Next, pursuant to Family Court Act § 413(1)(c)(3), applying the statutorily enumerated factors, a court shall make a determination with respect to child support for that portion of combined parental income which exceeds $80,000.   If the CSSA percentage is to be applied to parental income exceeding $80,000, the court must articulate its reasons based on the statutory considerations set forth in Family Court Act § 413(1)(f) (see, Matter of Cassano v. Cassano, 85 N.Y.2d 649, 654-655, 628 N.Y.S.2d 10, 651 N.E.2d 878;  Carlson-Subik v. Subik, supra, at 861, 684 N.Y.S.2d 65;  Matter of Gluckman v. Qua, 253 A.D.2d 267, 270, 687 N.Y.S.2d 460, lv. denied 93 N.Y.2d 814, 697 N.Y.S.2d 561, 719 N.E.2d 922).   After conducting a five-day hearing which included extensive testimony and documentary evidence demonstrating respondent's past earnings and future earning potential as a physician, the Hearing Officer applied the statutory factors to the evidence adduced at the hearing, detailing petitioner's limited past earnings, her current earnings as a result of part-time employment and her pursuit of an undergraduate college degree.   In considering the “financial resources of the custodial and non-custodial parent” (Family Ct. Act § 413[1][f][1] ), the Hearing Officer found that even if petitioner was to become employed on a full-time basis, an extreme disparity between the parties' respective incomes would remain due to respondent's professional qualifications and employment experience.   Because the reasons enunciated by the Hearing Officer were appropriate factors (see, Family Ct. Act § 413[1][f][3][7] ), particularly the disparity in financial resources between the parties and the need to avoid drastic changes in the children's standard of living, we conclude that justification for applying the CSSA percentage to the total amount of combined parental income was sufficiently demonstrated.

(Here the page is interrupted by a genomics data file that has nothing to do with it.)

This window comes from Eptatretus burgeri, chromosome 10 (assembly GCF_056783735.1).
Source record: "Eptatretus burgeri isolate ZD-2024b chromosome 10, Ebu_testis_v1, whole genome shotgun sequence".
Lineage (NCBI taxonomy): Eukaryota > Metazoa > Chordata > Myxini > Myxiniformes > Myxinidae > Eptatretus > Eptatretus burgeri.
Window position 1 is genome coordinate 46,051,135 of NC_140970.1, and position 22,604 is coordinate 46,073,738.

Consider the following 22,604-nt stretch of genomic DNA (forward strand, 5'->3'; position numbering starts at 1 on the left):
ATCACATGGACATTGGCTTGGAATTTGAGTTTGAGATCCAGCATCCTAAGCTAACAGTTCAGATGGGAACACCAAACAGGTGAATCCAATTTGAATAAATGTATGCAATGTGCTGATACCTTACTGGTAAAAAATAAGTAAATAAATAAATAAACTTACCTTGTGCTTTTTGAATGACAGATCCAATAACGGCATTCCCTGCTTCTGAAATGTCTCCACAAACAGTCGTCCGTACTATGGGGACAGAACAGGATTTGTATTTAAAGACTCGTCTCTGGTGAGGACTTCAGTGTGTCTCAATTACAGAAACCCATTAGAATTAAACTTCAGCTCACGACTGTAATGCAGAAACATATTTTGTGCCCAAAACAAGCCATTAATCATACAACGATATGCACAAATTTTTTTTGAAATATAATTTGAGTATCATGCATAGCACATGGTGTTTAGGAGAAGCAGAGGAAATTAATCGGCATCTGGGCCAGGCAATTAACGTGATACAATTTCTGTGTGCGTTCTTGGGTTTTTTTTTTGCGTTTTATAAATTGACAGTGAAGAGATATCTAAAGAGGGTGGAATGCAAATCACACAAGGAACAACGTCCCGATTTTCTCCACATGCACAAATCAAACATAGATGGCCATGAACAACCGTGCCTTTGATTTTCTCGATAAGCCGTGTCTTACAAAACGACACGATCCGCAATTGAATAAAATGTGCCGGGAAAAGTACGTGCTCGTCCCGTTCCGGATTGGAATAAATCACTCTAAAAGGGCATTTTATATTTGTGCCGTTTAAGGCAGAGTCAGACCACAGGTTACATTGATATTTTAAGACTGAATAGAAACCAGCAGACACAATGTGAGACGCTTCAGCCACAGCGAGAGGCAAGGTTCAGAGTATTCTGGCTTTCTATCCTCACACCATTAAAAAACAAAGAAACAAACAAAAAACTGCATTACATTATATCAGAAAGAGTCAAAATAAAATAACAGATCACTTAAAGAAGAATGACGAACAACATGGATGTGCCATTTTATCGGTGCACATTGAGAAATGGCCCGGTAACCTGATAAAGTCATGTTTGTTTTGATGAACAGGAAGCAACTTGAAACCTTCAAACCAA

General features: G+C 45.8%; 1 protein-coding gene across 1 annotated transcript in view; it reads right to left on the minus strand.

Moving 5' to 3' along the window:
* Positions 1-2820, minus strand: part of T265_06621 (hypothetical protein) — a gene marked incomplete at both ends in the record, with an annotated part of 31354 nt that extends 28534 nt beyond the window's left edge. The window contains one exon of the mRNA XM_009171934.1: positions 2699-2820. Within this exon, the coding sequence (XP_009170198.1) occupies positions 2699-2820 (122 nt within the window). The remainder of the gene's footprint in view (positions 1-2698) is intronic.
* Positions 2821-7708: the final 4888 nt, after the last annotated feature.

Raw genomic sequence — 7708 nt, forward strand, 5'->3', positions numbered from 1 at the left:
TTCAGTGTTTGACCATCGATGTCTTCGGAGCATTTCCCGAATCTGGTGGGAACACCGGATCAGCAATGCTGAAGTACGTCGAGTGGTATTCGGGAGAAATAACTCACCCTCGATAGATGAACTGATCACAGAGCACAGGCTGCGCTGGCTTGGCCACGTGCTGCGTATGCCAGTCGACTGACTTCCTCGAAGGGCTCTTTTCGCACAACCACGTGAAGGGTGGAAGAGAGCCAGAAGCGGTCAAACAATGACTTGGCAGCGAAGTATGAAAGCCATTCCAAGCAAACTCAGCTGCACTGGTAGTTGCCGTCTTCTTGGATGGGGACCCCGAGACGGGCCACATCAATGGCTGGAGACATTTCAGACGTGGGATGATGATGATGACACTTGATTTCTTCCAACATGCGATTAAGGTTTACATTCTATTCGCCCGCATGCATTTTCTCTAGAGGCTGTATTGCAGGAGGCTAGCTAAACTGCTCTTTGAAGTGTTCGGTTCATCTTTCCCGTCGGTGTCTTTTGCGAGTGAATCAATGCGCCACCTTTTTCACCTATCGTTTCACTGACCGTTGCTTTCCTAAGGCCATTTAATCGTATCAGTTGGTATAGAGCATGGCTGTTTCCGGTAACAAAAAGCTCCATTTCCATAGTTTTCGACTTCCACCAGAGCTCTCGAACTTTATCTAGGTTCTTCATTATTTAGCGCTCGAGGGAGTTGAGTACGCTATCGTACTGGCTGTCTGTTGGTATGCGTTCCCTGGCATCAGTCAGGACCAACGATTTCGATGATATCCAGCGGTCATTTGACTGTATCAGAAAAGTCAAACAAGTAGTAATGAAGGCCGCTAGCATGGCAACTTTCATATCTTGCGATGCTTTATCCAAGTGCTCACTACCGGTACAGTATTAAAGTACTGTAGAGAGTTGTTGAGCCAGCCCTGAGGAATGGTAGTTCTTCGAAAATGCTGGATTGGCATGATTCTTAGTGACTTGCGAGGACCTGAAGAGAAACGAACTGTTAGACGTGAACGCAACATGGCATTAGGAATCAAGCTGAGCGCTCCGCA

Lastly, we reject respondent's assertion that Family Court should have awarded respondent a credit to be applied to reduce his child support arrears for the period he was unemployed from April 1997 through July 1997.   Record proof indicates that in April 1997 respondent submitted a letter of resignation from his position at Schuyler Hospital.   Although respondent alleges he was forced to resign or he would face termination, his correspondence does not manifest anything other than a voluntary resignation and respondent submitted no other proof in support of this contention.   Because voluntary unemployment does not entitle a parent to a downward modification of child support (see, Matter of Bouchard v. Bouchard, 263 A.D.2d 775, 777-778, 693 N.Y.S.2d 714;  Rheinheimer v. Rheinheimer, 235 A.D.2d 742, 743, 652 N.Y.S.2d 410), no evidentiary basis exists to vacate Family Court's determination that respondent was not entitled to a credit on his retroactive child support obligations during his period of unemployment.

ORDERED that the order is affirmed, without costs.